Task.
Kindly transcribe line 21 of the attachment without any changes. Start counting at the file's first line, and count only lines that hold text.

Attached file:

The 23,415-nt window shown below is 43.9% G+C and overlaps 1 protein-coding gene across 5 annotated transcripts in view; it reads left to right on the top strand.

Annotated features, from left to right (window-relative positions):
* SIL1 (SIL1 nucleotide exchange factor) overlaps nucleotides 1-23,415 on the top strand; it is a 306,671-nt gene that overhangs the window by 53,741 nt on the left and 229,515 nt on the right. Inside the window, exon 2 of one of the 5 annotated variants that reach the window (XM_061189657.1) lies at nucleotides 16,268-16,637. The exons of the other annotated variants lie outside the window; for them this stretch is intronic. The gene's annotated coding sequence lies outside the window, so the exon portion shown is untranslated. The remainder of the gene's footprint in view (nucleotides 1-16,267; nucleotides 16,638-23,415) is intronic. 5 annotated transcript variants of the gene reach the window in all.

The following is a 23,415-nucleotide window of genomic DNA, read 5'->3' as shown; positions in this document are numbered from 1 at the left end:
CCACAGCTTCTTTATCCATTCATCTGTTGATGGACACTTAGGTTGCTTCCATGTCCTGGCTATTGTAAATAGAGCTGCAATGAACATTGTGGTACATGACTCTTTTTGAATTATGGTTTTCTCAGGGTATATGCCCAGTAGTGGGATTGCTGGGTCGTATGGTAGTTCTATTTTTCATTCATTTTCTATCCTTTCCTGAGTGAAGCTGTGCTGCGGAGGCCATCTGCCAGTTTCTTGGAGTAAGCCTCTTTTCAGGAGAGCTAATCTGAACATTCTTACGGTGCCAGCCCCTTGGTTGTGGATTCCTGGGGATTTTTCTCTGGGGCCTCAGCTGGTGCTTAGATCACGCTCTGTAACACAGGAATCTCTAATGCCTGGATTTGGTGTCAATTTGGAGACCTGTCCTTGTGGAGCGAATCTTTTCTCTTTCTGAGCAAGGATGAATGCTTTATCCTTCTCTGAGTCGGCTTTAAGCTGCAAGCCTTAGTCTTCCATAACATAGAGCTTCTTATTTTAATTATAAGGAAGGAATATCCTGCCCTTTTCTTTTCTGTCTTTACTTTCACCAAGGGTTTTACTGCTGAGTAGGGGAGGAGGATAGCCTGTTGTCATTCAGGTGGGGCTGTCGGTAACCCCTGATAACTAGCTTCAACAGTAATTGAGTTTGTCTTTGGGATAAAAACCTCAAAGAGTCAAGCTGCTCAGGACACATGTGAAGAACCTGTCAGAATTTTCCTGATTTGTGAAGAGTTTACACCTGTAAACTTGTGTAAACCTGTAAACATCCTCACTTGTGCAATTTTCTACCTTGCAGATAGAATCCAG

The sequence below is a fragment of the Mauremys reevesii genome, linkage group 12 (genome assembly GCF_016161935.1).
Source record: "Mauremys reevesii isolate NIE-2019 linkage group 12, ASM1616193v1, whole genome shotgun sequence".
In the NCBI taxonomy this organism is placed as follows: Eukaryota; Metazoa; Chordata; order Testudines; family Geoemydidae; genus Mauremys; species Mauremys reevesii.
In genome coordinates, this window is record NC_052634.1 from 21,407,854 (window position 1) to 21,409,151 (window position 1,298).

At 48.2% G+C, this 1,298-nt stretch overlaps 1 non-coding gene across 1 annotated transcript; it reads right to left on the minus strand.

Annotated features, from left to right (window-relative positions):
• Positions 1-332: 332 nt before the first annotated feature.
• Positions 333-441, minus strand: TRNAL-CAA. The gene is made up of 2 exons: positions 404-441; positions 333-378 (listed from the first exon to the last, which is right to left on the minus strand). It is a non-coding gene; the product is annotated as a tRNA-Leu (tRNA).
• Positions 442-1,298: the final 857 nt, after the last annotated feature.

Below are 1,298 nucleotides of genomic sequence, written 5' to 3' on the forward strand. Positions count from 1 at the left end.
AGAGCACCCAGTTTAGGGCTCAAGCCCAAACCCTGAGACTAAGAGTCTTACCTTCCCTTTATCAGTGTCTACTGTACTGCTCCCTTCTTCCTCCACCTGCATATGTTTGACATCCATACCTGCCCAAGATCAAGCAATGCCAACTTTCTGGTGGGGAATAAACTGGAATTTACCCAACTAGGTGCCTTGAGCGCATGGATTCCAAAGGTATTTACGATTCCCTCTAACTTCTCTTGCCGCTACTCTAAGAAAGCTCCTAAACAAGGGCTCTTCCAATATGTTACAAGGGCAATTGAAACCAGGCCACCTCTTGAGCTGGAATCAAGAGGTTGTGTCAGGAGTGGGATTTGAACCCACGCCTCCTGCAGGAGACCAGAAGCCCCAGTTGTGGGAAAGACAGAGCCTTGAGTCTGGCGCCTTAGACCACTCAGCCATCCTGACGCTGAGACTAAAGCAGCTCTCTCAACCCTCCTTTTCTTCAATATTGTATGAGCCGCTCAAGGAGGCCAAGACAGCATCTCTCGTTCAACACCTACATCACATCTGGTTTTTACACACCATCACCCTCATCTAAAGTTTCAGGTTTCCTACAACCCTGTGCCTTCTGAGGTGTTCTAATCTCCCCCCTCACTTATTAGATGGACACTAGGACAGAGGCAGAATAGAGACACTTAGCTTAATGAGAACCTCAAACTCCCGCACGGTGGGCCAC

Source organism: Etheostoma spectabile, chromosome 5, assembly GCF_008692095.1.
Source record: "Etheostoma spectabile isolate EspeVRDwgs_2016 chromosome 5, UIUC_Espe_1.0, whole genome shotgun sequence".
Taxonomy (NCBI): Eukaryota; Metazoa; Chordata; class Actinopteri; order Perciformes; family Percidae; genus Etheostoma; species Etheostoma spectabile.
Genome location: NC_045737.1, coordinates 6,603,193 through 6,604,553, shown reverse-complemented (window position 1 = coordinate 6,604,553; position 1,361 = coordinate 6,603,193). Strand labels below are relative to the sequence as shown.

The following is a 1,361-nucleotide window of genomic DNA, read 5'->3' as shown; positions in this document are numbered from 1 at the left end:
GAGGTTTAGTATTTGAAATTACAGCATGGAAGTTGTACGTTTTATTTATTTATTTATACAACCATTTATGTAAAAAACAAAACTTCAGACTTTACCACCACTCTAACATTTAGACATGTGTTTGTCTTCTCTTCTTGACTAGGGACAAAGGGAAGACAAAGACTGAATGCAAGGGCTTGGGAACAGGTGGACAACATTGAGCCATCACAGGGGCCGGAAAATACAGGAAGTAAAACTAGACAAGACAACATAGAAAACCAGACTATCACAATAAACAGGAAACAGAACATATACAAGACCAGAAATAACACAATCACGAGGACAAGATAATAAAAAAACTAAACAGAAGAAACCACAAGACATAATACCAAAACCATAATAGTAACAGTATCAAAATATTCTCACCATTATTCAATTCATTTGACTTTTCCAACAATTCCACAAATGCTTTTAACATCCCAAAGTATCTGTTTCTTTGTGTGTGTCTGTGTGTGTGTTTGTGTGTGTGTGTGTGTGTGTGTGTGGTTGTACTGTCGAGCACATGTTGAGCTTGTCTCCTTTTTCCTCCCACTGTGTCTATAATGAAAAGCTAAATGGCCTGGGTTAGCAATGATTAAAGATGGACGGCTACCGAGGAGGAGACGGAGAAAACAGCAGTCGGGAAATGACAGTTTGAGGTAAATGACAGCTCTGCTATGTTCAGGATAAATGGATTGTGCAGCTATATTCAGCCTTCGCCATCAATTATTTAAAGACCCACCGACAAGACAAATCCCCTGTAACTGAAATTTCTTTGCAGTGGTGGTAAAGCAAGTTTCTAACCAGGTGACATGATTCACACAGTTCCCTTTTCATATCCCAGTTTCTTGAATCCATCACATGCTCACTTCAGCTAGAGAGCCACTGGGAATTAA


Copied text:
The following is a 1,361-nucleotide window of genomic DNA, read 5'->3' as shown; positions in this document are numbered from 1 at the left end: